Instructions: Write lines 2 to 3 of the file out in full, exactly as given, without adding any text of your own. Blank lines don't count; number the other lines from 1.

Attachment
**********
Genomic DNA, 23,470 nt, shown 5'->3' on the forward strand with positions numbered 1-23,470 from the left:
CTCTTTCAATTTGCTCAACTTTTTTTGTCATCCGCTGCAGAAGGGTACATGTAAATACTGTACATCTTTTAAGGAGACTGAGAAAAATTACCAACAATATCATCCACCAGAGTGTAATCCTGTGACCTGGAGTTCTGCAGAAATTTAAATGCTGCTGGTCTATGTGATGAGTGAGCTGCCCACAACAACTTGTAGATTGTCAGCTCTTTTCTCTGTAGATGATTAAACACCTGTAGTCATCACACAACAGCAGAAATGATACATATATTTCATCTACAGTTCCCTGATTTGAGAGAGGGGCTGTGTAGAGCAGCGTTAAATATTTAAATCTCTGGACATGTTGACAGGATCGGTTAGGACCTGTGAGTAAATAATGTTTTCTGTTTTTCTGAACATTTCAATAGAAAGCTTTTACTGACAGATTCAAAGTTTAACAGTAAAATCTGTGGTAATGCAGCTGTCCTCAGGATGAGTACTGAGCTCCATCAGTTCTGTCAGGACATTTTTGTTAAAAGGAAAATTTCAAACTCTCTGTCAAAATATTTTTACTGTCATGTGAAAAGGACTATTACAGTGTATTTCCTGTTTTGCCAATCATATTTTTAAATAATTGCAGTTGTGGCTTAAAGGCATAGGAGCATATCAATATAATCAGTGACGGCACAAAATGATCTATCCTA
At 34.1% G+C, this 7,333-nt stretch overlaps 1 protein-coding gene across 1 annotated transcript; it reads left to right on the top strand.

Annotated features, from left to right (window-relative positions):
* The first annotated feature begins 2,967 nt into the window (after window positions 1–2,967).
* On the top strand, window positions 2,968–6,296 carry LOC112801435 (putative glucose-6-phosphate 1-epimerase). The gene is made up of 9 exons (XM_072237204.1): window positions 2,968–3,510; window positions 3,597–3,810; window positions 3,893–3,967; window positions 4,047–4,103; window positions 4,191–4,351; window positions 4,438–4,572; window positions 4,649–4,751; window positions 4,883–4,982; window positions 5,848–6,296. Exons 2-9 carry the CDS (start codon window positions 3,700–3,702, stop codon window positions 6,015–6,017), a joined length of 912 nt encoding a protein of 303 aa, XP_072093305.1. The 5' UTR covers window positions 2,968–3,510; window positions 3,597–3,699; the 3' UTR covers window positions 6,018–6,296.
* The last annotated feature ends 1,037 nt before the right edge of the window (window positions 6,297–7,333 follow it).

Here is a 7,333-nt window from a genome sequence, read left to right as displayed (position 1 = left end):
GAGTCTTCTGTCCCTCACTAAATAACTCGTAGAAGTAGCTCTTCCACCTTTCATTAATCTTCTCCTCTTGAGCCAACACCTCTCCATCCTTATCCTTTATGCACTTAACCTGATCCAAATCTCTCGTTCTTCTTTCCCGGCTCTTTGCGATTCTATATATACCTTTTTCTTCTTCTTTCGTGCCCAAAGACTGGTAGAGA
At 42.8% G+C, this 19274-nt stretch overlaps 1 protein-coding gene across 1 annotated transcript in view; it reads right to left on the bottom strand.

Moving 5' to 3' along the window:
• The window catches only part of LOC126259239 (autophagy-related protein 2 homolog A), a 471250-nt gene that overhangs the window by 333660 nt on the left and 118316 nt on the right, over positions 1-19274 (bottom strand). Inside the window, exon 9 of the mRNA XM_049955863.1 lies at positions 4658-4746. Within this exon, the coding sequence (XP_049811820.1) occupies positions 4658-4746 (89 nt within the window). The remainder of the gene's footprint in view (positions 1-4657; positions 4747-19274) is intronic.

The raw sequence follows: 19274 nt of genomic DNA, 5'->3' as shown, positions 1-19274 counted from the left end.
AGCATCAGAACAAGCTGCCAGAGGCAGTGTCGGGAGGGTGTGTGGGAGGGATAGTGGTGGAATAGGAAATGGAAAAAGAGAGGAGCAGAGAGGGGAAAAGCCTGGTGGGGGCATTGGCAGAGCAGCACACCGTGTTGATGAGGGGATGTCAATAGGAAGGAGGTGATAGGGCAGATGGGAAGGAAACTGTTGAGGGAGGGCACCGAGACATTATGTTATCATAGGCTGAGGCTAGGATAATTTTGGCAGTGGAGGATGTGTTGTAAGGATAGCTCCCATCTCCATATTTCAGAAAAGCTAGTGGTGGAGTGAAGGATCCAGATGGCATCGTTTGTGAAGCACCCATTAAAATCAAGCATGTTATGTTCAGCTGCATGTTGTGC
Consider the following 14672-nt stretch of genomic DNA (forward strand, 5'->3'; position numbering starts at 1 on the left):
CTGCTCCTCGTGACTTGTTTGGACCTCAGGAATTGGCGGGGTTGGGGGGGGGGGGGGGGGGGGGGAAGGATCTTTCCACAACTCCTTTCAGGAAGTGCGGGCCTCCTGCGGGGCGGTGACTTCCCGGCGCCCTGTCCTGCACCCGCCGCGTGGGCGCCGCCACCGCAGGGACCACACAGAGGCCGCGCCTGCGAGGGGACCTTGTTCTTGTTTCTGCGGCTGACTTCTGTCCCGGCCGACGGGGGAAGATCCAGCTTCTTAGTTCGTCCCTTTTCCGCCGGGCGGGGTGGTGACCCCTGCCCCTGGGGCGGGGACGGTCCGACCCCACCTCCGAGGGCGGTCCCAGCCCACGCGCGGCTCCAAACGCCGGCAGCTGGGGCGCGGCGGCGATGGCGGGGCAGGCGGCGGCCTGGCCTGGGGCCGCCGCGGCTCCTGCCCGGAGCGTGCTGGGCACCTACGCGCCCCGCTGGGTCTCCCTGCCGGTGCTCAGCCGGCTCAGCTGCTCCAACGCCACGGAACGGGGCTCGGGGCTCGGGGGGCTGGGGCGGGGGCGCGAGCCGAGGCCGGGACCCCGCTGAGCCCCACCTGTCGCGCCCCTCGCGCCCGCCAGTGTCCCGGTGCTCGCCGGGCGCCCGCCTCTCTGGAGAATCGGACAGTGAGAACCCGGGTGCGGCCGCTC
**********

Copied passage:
CTCTTTCAATTTGCTCAACTTTTTTTGTCATCCGCTGCAGAAGGGTACATGTAAATACTGTACATCTTTTAAGGAGACTGAGAAAAATTACCAACAATATCATCCACCAGAGTGTAATCCTGTGACCTGGAGTTCTGCAGAAATTTAAATGCTGCTGGTCTATGTGATGAGTGAGCTGCCCACAACAACTTGTAGATTGTCAGCTCTTTTCTCTGTAGATGATTAAACACCTGTAGTCATCACACAACAGCAGAAATGATACATATATTTCATCTACAGTTCCCTGATTTGAGAGAGGGGCTGTGTAGAGCAGCGTTAAATATTTAAATCTCTGGACATGTTGACAGGATCGGTTAGGACCTGTGAGTAAATAATGTTTTCTGTTTTTCTGAACATTTCAATAGAAAGCTTTTACTGACAGATTCAAAGTTTAACAGTAAAATCTGTGGTAATGCAGCTGTCCTCAGGATGAGTACTGAGCTCCATCAGTTCTGTCAGGACATTTTTGTTAAAAGGAAAATTTCAAACTCTCTGTCAAAATATTTTTACTGTCATGTGAAAAGGACTATTACAGTGTATTTCCTGTTTTGCCAATCATATTTTTAAATAATTGCAGTTGTGGCTTAAAGGCATAGGAGCATATCAATATAATCAGTGACGGCACAAAATGATCTATCCTA
At 34.1% G+C, this 7,333-nt stretch overlaps 1 protein-coding gene across 1 annotated transcript; it reads left to right on the top strand.